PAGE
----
Throughout his narrative, Roberto makes brilliant use of a reader-friendly device that consists of a check-list and brief discussion of key points. For example, reasons why problems remain hidden (Page 9), small problems and failures that can threaten an organization (Pages 19-20), why information filtering takes place (pages 31-34), how to circumvent the filters (Page 36), principles of effective observation (Page 64), seven key questions to use when testing assumptions (Page 85), types of leadership behavior that can encourage more effective treatment of information (Page 108), four ways suggested by Roger Martin (author of The Opposable Mind) to nurture and develop integrative thinking skills (Pages 113-114), how to assess a failure before, during, and after it occurs (Page 125-126), how to speak up more effectively (Page 154), and "Three Dimensions of a New Mindset" (Pages 189-193).

I wholeheartedly agree with Michael Roberto that organizations should commit at least as resources to encouraging, training, supporting, recognizing, and (yes) rewarding their Problem-Finders ("Detectives") as they do their Problem-Solvers ("Firefighters"). Of course both are needed. And both require leaders who demonstrate intellectual curiosity, adopt systematic thinking, and exhibit a healthy dose of paranoia. He goes on to point out, "They do not wait for problems to come to them. They behave much more proactively. They seek out problems. They embrace them...The very best leaders know that speed is critical. The earlier you discover a problem, the more likely you can contain the damage, and the more likely you can solve it readily. Most important of all, successful leaders do not see problems as threats. They see every problem as an opportunity to learn and improve."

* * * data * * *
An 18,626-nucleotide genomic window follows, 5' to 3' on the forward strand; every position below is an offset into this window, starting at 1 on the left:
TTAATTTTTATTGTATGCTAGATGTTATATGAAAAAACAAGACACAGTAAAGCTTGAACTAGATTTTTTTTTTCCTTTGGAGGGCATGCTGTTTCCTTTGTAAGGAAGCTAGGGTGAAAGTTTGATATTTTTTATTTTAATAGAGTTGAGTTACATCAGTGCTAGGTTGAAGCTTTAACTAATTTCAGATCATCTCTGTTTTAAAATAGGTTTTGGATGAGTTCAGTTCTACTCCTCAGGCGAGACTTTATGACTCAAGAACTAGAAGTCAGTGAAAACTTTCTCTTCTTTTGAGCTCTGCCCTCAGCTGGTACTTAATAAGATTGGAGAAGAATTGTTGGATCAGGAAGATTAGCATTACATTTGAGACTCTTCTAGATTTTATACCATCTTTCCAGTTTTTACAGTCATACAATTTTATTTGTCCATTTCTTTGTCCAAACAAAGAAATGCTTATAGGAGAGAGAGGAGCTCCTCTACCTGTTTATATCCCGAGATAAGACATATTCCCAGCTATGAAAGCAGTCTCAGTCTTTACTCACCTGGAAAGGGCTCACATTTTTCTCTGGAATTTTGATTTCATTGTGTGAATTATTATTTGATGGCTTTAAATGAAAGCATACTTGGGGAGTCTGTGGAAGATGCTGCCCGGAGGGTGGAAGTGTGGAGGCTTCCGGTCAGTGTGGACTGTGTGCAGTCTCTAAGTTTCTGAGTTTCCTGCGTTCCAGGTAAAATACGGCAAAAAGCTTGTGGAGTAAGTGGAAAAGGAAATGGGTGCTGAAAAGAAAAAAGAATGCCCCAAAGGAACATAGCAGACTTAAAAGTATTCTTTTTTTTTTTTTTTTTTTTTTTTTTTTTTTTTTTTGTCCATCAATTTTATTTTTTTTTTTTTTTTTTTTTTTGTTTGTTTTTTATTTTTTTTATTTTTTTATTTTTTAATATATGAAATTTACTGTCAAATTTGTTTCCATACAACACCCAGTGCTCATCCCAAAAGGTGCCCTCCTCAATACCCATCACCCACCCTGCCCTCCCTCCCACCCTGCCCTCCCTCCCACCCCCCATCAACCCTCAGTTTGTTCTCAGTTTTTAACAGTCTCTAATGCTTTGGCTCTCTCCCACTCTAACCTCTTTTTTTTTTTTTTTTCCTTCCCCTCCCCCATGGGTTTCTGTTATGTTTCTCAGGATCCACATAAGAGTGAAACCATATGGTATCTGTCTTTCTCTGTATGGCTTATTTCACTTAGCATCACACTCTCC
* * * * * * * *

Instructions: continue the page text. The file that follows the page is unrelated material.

Why must the "great leaders" to which this brilliant book's title refers be developed at all levels and in all areas of every organization, whatever its size and nature may be? Problems are equal-opportunity troublemakers. Just as minor scratches can become major infections if ignored or neglected, minor problems can become major disasters unless they are discovered and solved as quickly as possible.
9 von 9 Kunden fanden die folgende Rezension hilfreich
4.0 von 5 Sternen Constructive look at problem finding 14. Juni 2010
Von Rolf Dobelli - Veröffentlicht auf Amazon.com
Format:Gebundene Ausgabe